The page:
Every Wednesday until the Super Bowl, Brian Billick will write a weekly column looking in-depth at different aspects of the modern NFL and will discuss experiences and insights he gained while coaching and broadcasting.
The league’s new slate of a full season of Thursday night games — mostly poorly played and full of signs of the competing teams’ fatigue — is here to stay. That’s a problem that hasn’t received enough comment. Going around the league this season, it’s one of those things that everyone on teams, coaches and players alike, agrees upon.
Fans understand that football is a violent game, but I don’t think most of them fully appreciate the tremendous physical toll that it can take, not just over the long term but on a weekly basis. The day after a game, many players are so sore and bruised that they can’t even get out of bed without a supreme effort. Other than those who need to spend time in the trainer’s room, Monday and Tuesdays are generally off days. The rest of the week is spent doing mostly light work, with limited contact, as players heal from the beating they took the previous Sunday. But this year, every team will play at least one Thursday game, right at the point in the week when many players are just finding themselves able to move again.
In addition, it is an incredible disadvantage to have to be the visiting team, particularly if you’re playing a divisional game (nine of the 13 games in this year’s Thursday night series are between divisional opponents). Home-field advantage is an accepted part of the game. However, every team has the same opportunity to be the home team in the double round-robin of divisional play. But to have to play a divisional game on the road on a short week is to operate at a significant competitive disadvantage. (Home teams are 5-1 in divisional Thursday night games thus far, with the only result going against the grain being Indianapolis’ win at Jacksonville last week.)
The package makes a lot of sense, financially. It allows each of the NFL’s teams to get at least one national television appearance when they normally wouldn’t (I’m looking at you, Jacksonville and Cleveland), and if it stays on the NFL Network, it will continue to help that outlet gain more viability and a spot on more basic cable systems. If the package is eventually sold to an outside bidder, it will likely bring another huge contract, in the billions, to NFL owners.
But the series makes almost no sense in practical terms, especially in the physical battering players absorb. Injured players still play, if they possibly can (that will never change), but there are more of them on a Thursday night, just four days after a game. And the injured players who suck it up only increase their chance of aggravating those injuries. The quality of play often suffers, not only because of the physical aspect, but also because you can’t really install a completely full new game plan in the one day of practice and prep you’re afforded.
(Although it has led to a number of interesting conversations with Kim, my wife of 33 years. She has asked on more than one occasion why it is, if we can craft a game plan on two days preparation and implement it on a short week, we don’t do this every week, then take Friday and Saturday off before playing on Sunday. I am not absolutely sure I have a valid argument against it. But, as we all know, nature abhors a vacuum, so coaches will take every minute available — no matter how much or little it may be — and fill it with additional meetings and film review.)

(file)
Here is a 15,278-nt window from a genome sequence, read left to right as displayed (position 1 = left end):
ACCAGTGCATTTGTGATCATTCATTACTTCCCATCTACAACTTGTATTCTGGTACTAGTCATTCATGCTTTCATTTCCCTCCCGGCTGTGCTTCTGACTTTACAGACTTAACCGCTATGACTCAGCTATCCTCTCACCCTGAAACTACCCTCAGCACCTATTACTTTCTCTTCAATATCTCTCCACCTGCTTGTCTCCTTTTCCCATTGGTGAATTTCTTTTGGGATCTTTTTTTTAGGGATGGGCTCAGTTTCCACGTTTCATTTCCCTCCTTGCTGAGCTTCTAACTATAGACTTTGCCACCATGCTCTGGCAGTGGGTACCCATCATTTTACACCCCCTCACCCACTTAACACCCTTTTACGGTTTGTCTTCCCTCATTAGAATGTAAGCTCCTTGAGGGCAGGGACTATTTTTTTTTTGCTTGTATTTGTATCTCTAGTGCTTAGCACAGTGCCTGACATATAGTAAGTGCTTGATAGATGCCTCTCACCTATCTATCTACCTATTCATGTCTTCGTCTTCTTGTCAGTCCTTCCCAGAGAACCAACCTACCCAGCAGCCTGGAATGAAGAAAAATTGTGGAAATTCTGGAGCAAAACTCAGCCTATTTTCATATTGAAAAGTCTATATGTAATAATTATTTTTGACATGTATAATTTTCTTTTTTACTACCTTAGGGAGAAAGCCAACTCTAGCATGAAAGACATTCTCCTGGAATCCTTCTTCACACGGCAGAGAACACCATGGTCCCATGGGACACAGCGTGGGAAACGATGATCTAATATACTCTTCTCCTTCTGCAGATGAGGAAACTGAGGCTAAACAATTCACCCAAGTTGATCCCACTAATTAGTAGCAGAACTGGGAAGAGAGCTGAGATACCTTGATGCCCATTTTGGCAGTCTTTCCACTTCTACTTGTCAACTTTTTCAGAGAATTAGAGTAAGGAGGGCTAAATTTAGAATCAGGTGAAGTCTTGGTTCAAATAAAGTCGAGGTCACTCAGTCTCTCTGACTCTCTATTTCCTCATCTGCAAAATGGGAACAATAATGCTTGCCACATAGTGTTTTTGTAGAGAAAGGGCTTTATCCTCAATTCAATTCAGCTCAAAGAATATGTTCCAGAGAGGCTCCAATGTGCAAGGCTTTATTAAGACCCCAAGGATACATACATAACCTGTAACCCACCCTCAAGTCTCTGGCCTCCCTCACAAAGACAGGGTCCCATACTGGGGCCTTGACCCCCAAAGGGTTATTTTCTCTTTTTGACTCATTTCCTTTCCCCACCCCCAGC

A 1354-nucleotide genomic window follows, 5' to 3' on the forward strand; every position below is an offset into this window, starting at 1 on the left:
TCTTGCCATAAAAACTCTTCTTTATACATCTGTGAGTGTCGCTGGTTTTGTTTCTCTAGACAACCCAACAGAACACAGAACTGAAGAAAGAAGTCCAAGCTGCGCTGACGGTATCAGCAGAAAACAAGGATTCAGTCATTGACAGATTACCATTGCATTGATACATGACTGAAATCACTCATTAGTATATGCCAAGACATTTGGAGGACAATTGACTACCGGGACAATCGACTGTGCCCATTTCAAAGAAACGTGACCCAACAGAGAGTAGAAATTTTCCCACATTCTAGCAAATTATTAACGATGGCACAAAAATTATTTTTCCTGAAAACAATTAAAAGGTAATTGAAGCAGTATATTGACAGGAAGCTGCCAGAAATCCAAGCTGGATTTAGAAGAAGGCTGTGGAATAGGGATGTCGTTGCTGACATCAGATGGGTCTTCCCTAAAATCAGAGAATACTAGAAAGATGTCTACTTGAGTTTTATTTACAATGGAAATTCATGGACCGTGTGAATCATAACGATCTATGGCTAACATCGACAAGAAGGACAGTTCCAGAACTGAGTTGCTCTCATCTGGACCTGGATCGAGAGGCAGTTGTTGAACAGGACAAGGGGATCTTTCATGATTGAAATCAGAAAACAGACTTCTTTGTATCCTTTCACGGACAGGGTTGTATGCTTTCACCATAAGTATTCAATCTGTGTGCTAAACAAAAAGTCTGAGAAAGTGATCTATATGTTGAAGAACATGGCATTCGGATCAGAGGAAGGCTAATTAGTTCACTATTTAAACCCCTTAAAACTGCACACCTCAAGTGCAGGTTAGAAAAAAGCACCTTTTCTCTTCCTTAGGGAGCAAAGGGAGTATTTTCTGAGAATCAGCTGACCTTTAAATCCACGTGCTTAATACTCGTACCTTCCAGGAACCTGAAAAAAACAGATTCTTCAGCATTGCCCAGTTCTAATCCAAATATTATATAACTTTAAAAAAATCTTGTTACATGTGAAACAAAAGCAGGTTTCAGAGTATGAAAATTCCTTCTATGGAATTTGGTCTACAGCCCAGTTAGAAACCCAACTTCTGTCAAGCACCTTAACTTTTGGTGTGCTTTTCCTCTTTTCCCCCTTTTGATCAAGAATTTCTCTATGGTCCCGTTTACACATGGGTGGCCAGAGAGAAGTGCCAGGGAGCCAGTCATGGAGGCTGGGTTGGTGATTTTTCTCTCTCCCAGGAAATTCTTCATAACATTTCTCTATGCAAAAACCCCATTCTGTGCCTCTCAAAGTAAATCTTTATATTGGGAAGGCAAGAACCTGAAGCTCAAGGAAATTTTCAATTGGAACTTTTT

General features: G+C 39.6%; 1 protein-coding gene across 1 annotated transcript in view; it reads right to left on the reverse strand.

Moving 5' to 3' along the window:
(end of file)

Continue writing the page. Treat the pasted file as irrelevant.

So what’s the solution? It’s one that has been on the table for some time, parts of it have been bouncing around the competition committee for years, others were mentioned by league insiders last year and ESPN’s Bill Simmons in a column earlier this season [http://www.grantland.com/story/_/id/8524001/a-hierarchy-hypocrites].
• Keep the NFL schedule at 16 games, but play those games over 18 weeks rather than 17 weeks. The league’s official position toward wanting an 18-game regular season (one of the bargaining chips in the 2011 negotiation) is thankfully dead in the water, a casualty to common sense and the mountain of evidence about the long-term physical damage suffered by players. But this would still let the league expand its television footprint, by adding another week of games.
• With teams playing their 16 games over 18 weeks, give each team two bye weeks, one in the first half of the season, and another in the second.
• Each team would still play once a season on Thursdays — thus preserving the league’s lucrative Thursday night TV package — but each of those games would match teams coming off of a bye week, giving them 10 days of rest before the game and nine days after. Teams would never have to play two games in four days. You could still have divisional games then, but because they wouldn’t come on a short week, they wouldn’t offer such a prohibitive advantage to the home teams.
• Lastly, with the extra week of the regular season, the Super Bowl would be pushed back one week, from the first Sunday in February to the second, putting it right where the league eventually wants it, on the weekend of the Presidents Day Holiday, meaning no one (well, almost no one) would have to go to work the day after the Super Bowl.
But this last part is merely a fortuitous detail. The main point is that if you care about the health of the league’s players and you’re at all sensitive to the league’s reputation, you have to fix this situation in which every team in the league is forced, at some point in the season, to play two games in four days.
The present situation is bad for the players, bad for the fans and bad for the league. And unlike some of the league’s more intractable problems, this one has a simple, easy solution at hand.